The architecture of the islands shows Spanish influence. Spanish brick churches built during the colonial era dominate the towns. The churches are large and different from traditional construction. It is difficult to imagine how the indigenous population in the seventeenth century was able to build them. Filipino families enjoy close kin bonds, and extended families living together are the norm. Seaports and government centers had a larger proportion of Spanish buildings with wide verandas and tiled roofs. Towns destroyed during the liberation campaign in World War II, especially in central and northern Luzon, were rebuilt using wood. Areas of Manila destroyed during World War II have been restored to their historical Spanish appearance. Newer buildings in Manila range from standard multistory offices to Western-style gated housing areas for the affluent, to tenements and shacks.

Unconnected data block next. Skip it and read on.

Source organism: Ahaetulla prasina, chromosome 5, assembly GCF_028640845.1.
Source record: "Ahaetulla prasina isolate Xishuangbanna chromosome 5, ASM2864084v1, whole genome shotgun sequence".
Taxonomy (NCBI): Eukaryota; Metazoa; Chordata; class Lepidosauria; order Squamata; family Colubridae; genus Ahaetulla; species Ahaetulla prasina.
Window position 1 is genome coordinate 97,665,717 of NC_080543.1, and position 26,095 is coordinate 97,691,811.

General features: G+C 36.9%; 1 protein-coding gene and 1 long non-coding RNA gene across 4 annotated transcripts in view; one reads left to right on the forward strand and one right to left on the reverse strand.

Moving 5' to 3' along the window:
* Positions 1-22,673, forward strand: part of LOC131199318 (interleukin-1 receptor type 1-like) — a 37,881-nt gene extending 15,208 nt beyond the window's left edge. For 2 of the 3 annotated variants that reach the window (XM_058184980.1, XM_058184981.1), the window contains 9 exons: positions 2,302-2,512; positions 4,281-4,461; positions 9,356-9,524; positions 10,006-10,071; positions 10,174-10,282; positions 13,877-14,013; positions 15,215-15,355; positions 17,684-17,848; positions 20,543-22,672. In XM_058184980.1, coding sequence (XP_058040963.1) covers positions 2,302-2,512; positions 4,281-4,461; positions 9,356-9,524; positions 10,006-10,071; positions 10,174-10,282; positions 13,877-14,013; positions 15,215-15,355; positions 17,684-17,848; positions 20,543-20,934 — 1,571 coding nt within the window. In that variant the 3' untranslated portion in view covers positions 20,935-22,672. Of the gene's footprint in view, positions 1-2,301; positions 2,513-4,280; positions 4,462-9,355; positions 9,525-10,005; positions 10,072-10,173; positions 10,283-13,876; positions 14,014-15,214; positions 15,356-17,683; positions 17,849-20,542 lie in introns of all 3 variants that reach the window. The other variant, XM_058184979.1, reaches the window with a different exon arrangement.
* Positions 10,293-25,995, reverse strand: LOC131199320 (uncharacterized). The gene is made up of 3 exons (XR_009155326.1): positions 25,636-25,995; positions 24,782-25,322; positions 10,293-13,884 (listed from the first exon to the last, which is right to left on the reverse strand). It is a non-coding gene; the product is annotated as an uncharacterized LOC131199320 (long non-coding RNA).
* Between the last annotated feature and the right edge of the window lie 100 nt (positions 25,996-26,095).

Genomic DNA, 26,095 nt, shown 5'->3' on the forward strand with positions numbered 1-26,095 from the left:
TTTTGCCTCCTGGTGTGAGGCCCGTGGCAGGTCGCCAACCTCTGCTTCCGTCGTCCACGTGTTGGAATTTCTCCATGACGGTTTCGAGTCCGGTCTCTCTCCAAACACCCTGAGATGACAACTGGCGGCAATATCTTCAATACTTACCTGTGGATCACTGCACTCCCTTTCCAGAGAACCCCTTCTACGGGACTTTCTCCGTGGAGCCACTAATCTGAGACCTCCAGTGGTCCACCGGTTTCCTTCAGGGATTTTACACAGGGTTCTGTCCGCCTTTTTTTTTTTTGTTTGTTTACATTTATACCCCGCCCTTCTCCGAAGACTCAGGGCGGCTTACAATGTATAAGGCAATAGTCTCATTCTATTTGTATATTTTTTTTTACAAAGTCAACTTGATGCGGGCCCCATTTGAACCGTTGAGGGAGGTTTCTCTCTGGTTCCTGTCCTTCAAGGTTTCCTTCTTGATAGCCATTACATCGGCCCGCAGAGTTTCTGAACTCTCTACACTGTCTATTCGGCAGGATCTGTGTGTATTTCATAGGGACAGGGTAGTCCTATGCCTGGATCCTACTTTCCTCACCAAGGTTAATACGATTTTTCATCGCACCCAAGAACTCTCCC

I had an opportunity to visit the Philippines and I only had a week to stay. I chose Boracay. I had the most wonderful and transformative experience there. Not only was it beyond beautiful with countless experiences to be had, the people were some of the friendliest I’ve experienced in my world travels. I have befriended some and keep contact even now. I’d like to thank Marcos for this glimpse at some of what the country has to offer and beautiful photos. I personally now consider the Philippines to be a home away from home and thank the people there for embracing me. Everything is better in the Philippines. ^_^